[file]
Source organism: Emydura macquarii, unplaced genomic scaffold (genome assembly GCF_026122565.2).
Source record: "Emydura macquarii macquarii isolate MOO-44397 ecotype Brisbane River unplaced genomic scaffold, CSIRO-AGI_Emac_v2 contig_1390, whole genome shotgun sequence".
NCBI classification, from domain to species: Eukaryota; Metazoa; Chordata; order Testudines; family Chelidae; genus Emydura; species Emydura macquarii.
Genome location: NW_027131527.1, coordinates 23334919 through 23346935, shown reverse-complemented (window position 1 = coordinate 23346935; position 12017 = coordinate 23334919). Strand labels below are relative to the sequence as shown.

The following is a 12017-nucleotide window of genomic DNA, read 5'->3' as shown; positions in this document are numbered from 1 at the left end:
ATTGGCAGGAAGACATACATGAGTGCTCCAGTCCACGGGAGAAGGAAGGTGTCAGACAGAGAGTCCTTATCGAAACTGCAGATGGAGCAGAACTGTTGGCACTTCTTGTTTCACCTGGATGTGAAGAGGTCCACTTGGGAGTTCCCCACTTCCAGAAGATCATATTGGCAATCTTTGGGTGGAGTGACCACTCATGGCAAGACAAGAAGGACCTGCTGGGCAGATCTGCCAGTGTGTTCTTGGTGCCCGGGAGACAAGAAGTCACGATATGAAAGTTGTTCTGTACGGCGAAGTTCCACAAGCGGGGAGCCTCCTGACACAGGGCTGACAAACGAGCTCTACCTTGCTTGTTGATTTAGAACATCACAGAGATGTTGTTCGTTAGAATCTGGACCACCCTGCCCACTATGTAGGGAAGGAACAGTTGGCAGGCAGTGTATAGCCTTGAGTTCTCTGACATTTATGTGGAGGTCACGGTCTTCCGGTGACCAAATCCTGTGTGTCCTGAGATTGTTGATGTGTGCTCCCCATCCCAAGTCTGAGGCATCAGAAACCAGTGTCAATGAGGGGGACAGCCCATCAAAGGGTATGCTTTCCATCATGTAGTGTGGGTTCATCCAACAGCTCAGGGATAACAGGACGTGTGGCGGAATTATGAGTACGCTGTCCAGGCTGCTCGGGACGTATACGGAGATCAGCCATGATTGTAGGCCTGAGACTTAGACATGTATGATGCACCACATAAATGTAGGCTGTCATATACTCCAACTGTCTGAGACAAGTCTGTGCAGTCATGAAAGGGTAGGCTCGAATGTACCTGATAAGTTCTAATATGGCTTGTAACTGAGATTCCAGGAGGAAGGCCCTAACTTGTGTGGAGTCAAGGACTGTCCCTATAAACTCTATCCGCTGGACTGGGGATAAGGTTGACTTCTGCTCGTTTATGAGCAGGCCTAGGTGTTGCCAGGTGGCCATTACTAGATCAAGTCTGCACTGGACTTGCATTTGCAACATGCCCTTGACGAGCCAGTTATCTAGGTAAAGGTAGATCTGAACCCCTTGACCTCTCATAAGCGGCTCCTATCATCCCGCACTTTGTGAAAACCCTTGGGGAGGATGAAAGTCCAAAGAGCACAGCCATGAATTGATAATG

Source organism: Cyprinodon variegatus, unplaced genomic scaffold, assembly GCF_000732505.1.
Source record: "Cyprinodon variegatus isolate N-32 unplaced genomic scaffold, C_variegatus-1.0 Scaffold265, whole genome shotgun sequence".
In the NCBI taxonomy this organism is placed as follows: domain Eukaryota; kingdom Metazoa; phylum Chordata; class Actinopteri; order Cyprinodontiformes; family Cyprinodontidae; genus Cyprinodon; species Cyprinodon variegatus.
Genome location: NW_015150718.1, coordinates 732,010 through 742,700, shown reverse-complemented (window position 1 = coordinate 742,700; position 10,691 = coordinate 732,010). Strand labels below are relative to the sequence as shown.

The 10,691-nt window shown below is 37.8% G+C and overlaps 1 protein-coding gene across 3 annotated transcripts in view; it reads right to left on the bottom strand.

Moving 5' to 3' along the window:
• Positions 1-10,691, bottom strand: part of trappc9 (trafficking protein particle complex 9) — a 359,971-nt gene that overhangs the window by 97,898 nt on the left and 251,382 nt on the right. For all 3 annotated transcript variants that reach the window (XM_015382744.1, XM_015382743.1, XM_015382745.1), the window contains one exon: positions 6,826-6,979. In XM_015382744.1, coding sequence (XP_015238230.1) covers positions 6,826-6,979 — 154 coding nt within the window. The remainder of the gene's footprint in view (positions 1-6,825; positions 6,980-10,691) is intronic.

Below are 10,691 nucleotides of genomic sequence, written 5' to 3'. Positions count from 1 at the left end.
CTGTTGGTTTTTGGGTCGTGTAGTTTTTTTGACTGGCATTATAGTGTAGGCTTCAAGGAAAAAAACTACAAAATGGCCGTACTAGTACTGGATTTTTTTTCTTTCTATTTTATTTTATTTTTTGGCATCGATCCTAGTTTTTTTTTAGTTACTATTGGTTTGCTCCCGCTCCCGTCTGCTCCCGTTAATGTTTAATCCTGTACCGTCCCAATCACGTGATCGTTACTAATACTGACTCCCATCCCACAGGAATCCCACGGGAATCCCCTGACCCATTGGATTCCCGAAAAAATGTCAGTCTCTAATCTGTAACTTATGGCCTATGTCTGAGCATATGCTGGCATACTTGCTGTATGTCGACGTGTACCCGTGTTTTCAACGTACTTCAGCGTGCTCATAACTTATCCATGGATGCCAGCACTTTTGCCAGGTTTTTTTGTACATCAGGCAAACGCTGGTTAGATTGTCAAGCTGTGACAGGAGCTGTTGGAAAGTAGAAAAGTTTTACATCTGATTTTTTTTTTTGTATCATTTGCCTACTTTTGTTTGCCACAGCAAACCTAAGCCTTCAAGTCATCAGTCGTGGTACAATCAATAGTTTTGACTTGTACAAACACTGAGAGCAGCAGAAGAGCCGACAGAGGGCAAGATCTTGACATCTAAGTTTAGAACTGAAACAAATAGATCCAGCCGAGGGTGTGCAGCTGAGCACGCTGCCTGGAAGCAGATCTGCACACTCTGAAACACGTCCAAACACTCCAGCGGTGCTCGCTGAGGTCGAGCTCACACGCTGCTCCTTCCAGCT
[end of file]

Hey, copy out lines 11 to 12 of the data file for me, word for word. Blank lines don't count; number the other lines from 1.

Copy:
The 10,691-nt window shown below is 37.8% G+C and overlaps 1 protein-coding gene across 3 annotated transcripts in view; it reads right to left on the bottom strand.

Moving 5' to 3' along the window: